(Unfortunately the following method doesn't work, but I'm leaving this post because the image URL path conversion string example is really helpful for other cases where you need HTML filepaths in your code. Please see my post on Base64Encoding for a way that does work.)
I ran into this issue myself, and I found a way that works. You CAN get the images to appear inline by using the full filepath to the image.
It takes a little conversion on your part, but use the normal methods for obtaining your app's directories
You'll need to make this string into
and then you can add your image filenames to the end. (this example points into the app resources, but the same applies for the tmp and documents directories).
You can do this string conversion with a combination of
to fix the forward-slashes in "path", and
to make the spaces HTML friendly. Now you can use this literal URL in your HTML encoded email body, like img src=\"",pathToMyImage,"\"
The example looks like a lot of work, but actually once you get it setup, it's not hard at all, and it works like a charm :-) Good luck!
I tried the Mike's answer works perfect inside the
Ok, don't blame me, I know this is a lot of conversions and actions for just adding some images, but your HTML email structure remains the same with images embedded, and the final user will receive only one good-looking attachement.
EDIT: What you're about to read DOESN'T work (yet)! Check my other post on Base64 Encoding your image which DOES work.
This one looks just fine in the email composition window, but the actual sent email doesn't include the pics (I just tested it on my phone). I mistakenly thought that the mail app would base64 encode the images itself (It does so for attached images). And, although it's a pain, you can get an email on the iPhone to insert multiple "flowed" inline images by going to your image folder, copying an image to the clipboard, going to your email, and pasting it where you want. You can write more text, save the email as a draft, and repeat the process with more images pasted into the same email. Send the email to yourself, then open it on your computer with Text Edit. You'll be able to see exactly the formatting that the email takes (including the base64 encoded images).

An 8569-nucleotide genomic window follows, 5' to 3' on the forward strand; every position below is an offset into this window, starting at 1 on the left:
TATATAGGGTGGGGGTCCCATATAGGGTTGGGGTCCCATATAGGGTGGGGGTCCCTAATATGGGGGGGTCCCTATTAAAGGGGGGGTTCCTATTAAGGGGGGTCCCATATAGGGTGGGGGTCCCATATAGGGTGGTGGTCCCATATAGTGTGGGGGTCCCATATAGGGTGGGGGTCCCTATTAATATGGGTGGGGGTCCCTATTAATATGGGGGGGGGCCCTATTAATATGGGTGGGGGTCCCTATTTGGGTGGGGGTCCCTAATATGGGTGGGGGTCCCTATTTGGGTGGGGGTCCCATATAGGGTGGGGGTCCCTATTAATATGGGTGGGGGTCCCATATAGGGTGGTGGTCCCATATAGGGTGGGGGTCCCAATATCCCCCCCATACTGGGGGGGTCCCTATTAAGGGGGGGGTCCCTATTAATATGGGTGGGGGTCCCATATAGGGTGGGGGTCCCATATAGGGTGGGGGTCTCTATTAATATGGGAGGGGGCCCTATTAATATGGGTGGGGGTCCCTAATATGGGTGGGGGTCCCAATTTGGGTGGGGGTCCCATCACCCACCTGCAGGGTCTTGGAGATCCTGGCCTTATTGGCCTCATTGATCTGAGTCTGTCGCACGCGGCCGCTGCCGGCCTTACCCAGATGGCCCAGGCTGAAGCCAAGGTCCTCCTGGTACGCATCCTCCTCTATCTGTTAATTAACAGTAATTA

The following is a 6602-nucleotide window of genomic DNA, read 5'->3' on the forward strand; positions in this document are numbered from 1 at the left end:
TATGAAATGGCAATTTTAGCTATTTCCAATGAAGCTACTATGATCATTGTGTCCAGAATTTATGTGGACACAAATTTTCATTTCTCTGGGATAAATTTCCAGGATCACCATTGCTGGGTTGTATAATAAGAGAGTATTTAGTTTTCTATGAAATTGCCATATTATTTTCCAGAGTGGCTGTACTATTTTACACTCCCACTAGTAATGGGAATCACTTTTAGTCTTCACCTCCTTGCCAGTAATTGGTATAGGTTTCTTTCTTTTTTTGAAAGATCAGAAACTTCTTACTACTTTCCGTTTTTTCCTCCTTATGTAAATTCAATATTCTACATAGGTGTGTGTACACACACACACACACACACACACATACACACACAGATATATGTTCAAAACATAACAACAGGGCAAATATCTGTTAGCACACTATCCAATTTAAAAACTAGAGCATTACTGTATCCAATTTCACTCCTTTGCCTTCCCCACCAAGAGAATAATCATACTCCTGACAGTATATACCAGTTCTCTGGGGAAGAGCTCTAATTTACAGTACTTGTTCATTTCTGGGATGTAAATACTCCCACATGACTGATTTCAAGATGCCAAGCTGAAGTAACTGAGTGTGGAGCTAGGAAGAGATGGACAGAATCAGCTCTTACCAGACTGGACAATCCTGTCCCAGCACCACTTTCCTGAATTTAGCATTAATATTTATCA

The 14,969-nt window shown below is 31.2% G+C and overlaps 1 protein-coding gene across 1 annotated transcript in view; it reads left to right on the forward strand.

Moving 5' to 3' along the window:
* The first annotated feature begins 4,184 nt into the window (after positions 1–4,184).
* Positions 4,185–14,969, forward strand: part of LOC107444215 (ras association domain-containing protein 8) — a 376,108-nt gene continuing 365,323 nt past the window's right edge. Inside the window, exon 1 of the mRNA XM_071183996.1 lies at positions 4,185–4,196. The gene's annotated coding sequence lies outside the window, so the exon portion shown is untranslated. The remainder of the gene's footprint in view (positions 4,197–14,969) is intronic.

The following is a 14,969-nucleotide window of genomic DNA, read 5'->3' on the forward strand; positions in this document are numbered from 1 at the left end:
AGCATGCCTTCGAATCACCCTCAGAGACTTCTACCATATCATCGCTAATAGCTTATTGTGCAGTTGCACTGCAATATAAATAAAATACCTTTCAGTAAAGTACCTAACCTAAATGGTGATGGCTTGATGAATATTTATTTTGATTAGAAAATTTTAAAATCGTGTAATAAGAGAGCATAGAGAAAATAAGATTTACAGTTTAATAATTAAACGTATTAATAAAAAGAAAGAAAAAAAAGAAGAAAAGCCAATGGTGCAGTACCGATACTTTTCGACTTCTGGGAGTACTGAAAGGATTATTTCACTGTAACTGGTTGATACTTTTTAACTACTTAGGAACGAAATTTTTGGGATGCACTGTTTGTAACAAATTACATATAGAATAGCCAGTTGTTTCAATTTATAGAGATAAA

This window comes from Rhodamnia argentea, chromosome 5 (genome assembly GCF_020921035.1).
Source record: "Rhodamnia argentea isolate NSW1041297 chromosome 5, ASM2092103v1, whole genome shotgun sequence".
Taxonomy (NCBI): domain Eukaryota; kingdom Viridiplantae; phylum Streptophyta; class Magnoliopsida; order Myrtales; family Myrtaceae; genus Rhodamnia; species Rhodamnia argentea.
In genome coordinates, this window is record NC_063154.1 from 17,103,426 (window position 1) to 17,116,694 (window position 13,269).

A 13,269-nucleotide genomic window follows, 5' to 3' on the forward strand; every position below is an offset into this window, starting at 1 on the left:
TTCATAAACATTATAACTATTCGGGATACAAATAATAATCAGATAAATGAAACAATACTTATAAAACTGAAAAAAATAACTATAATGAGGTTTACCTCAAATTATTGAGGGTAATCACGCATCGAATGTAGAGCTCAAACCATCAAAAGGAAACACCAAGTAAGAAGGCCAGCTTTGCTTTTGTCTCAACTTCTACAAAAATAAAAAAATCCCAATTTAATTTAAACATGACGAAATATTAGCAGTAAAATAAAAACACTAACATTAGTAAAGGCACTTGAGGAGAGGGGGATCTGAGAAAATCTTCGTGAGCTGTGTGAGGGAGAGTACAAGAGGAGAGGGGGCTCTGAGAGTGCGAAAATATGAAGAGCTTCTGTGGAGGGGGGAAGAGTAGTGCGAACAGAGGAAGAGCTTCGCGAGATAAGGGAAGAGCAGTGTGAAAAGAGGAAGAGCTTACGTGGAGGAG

What strangely happens with my code below is that the text makes it into the email, but the images just disappear entirely (not even a dangling "broken" reference to them :-/ ). This makes me doubt that linking to the images on an external server would work. I'm going to continue working on this... I'm wondering if it will behave differently if I have the email launch in the mail app outside of my program. I'll keep coming back to update this as I figure more out... it just seems like this should be easier than Apple makes it :-/
This code is written for image files that you'd store in your "Documents" directory (so your app would have to be creating images that are stored there, and HTML code that references those images. For images that you have stored in the app bundle, use [[NSBundle mainBundle] resourcePath] for the initial path to the images).
I tried the above examples, but they are not working. Below you will find sample code that works 100%. But you need to check the image tag url.
Thank you for your interest in this question. Because it has attracted low-quality answers, posting an answer now requires 10 reputation on this site.
Would you like to answer one of these unanswered questions instead?